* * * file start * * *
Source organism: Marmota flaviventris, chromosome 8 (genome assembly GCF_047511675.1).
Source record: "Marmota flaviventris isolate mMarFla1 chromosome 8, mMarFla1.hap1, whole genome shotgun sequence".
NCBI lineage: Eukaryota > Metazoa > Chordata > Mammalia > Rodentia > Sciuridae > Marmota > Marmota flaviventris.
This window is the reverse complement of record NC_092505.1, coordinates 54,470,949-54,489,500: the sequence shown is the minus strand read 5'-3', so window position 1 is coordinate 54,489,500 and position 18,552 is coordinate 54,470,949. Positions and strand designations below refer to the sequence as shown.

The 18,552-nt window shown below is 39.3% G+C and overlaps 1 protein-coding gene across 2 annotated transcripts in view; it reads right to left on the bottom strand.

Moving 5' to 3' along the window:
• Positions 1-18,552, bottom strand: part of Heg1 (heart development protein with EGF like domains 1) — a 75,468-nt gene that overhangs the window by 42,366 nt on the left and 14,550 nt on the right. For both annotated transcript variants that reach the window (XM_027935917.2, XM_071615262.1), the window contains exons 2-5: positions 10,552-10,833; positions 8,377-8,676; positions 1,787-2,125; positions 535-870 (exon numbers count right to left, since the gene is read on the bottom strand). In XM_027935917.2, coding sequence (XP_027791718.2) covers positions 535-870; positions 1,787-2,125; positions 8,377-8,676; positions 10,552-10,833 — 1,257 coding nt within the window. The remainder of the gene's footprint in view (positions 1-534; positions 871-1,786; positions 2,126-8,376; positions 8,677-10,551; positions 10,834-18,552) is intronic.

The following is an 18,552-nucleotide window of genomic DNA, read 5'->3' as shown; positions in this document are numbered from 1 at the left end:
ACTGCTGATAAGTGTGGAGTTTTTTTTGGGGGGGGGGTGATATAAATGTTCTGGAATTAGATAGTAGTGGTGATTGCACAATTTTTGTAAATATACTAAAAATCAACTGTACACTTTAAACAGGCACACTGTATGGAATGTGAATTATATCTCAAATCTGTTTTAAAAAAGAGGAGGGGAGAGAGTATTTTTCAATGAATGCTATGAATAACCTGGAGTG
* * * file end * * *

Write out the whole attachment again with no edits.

Source organism: Marmota flaviventris, chromosome 8 (genome assembly GCF_047511675.1).
Source record: "Marmota flaviventris isolate mMarFla1 chromosome 8, mMarFla1.hap1, whole genome shotgun sequence".
NCBI lineage: Eukaryota > Metazoa > Chordata > Mammalia > Rodentia > Sciuridae > Marmota > Marmota flaviventris.
This window is the reverse complement of record NC_092505.1, coordinates 54,470,949-54,489,500: the sequence shown is the minus strand read 5'-3', so window position 1 is coordinate 54,489,500 and position 18,552 is coordinate 54,470,949. Positions and strand designations below refer to the sequence as shown.

The 18,552-nt window shown below is 39.3% G+C and overlaps 1 protein-coding gene across 2 annotated transcripts in view; it reads right to left on the bottom strand.

Moving 5' to 3' along the window:
• Positions 1-18,552, bottom strand: part of Heg1 (heart development protein with EGF like domains 1) — a 75,468-nt gene that overhangs the window by 42,366 nt on the left and 14,550 nt on the right. For both annotated transcript variants that reach the window (XM_027935917.2, XM_071615262.1), the window contains exons 2-5: positions 10,552-10,833; positions 8,377-8,676; positions 1,787-2,125; positions 535-870 (exon numbers count right to left, since the gene is read on the bottom strand). In XM_027935917.2, coding sequence (XP_027791718.2) covers positions 535-870; positions 1,787-2,125; positions 8,377-8,676; positions 10,552-10,833 — 1,257 coding nt within the window. The remainder of the gene's footprint in view (positions 1-534; positions 871-1,786; positions 2,126-8,376; positions 8,677-10,551; positions 10,834-18,552) is intronic.

The following is an 18,552-nucleotide window of genomic DNA, read 5'->3' as shown; positions in this document are numbered from 1 at the left end:
ACTGCTGATAAGTGTGGAGTTTTTTTTGGGGGGGGGGTGATATAAATGTTCTGGAATTAGATAGTAGTGGTGATTGCACAATTTTTGTAAATATACTAAAAATCAACTGTACACTTTAAACAGGCACACTGTATGGAATGTGAATTATATCTCAAATCTGTTTTAAAAAAGAGGAGGGGAGAGAGTATTTTTCAATGAATGCTATGAATAACCTGGAGTG